Still, thousands of Latin America–trained dentists and doctors have immigrated to the United States, spurred by a demand for Spanish-speaking medical professionals here and a dearth of opportunity in their home countries. In Mexico, for example, approximately 12,000 new physicians graduate every year, and there are only approximately 4,500 residency training spots available. One UCLA study found as many as 2,500 such doctors in Southern California alone, doctors who had completed medical school in Latin America, but without guidance or resources, could not obtain U.S. medical licenses. Some worked as nurses. Others found jobs in construction or waited tables. But a few, like Marcos, had set up back-room practices, treating fellow immigrants from the kitchens, basements, and garages of their bustling Hispanic communities.
Experts say there are a few big reasons to bring those doctors into the legal fold. One, Hispanics make up the largest minority group in the U.S. (15 percent of the total population and 53 percent of the foreign-born population, according to the most recent census data). Two, the United States’ alarming shortage of primary-care physicians is particularly acute in Hispanic communities. And three, a growing body of evidence suggests that closing the language and culture gap between doctor and patient will go a long way toward improving care and lowering the disease burden in minority communities throughout the country.
It’s no secret that Hispanic-Americans face disproportionate risks of ill health: they are 1.5 times more likely to suffer a stroke or develop Alzheimer’s disease and face a significantly higher prevalence of obesity and hypertension than white Americans in each age group. Study after study shows that some of those problems might be the result of a culture gap between doctor and patient. Put simply: patients are much more willing and able to share information with and follow the orders of a doctor who speaks the same language as they do. Likewise, doctors who can question their patients firsthand, without the help of a translator, are more likely to unearth important diagnostic clues—an obscure detail from the patient’s family history, for example, or a telling symptom that might otherwise have gone unreported. “Cultural nuances matter in medicine,” says Patrick Dowling, associate director of UCLA’s IMG program. “We know from experience that by understanding those nuances, the doctor makes fewer errors, the patient is more compliant, and the outcome is generally better.”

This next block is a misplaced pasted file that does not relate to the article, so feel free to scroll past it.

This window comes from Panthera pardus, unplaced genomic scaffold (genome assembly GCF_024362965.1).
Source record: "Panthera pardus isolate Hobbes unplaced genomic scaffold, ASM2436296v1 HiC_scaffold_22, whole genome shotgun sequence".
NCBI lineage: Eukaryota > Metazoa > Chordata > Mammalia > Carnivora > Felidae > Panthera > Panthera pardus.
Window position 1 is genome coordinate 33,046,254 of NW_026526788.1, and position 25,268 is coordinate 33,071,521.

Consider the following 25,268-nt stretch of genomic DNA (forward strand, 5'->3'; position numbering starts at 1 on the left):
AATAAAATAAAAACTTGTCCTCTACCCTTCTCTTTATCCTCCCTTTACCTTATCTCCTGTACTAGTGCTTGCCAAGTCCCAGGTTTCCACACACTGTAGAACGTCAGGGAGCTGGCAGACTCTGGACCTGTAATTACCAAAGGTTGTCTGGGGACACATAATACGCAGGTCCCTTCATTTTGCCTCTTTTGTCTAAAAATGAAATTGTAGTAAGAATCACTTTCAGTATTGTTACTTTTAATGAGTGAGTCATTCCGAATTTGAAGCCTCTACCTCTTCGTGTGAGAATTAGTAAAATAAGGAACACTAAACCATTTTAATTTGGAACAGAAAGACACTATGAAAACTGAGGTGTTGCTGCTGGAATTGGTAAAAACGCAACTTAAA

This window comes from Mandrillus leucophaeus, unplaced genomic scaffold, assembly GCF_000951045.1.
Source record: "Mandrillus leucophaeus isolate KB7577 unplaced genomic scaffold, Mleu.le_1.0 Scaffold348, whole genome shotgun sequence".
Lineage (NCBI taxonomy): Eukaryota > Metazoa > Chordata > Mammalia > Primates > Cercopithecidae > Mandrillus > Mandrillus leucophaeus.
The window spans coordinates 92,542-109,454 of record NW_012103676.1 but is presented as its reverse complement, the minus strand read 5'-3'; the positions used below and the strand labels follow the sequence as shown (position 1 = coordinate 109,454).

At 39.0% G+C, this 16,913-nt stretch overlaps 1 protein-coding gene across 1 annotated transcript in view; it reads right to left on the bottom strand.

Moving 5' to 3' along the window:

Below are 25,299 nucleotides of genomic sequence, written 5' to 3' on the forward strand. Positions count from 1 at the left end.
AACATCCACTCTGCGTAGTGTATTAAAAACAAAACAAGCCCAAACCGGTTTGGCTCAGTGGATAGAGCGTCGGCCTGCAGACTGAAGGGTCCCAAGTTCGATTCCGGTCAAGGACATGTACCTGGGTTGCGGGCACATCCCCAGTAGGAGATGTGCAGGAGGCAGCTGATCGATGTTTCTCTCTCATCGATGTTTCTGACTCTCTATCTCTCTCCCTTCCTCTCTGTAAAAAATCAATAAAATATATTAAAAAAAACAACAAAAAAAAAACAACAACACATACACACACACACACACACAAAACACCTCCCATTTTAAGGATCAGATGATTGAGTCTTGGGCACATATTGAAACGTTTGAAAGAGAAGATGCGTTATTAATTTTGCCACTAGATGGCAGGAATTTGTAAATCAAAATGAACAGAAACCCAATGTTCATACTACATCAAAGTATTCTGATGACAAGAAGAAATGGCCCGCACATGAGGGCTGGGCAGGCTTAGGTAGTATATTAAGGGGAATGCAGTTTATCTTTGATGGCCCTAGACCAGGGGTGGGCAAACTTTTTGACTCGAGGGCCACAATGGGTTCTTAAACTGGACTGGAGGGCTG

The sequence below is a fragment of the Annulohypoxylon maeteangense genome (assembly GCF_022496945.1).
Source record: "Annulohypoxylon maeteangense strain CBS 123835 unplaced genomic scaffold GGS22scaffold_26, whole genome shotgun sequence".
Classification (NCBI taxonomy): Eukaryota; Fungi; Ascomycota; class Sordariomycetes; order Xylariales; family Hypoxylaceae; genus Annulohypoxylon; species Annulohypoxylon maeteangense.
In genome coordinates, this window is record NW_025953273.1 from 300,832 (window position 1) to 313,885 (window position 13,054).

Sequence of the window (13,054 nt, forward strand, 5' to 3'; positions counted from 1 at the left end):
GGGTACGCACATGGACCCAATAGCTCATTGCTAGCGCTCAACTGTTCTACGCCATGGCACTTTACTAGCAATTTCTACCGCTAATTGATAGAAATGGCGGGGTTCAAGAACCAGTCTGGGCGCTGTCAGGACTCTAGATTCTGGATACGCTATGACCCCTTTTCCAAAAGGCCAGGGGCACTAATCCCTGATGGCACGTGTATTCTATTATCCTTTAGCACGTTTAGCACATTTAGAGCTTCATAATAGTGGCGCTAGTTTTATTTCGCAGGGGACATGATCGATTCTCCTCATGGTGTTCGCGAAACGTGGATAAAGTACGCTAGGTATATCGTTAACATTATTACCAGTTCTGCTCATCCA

In the proper setting, that is. Detectives whose job it is to track down unlicensed professionals point out that in a dingy basement with makeshift tools, even the best-trained doctor can still do more harm than good. “The trouble is, even a trained professional couldn’t do a safe job in the conditions we’ve seen,” says DeMarzo. “No matter how much experience you have, you still need sterile conditions and the right equipment, and these guys don’t have any of that.”
After her arrest, Marcos hired a consulting firm to evaluate her medical credentials. Her graduate degree combined with her experience as a dental surgeon made her the functional equivalent of a medical dentist or D.M.D., the company told her. But if she wanted a U.S. license, she would need to redo all of that training, plus learn to speak better English. She opted to retire instead.
More on Hispanics, Health Care and the Great American Divide
- Hispanic Doctor Shortage: A Community in Need
- Barriers to Health Care for Hispanics
- For Hispanics, One Size Does Not Fit All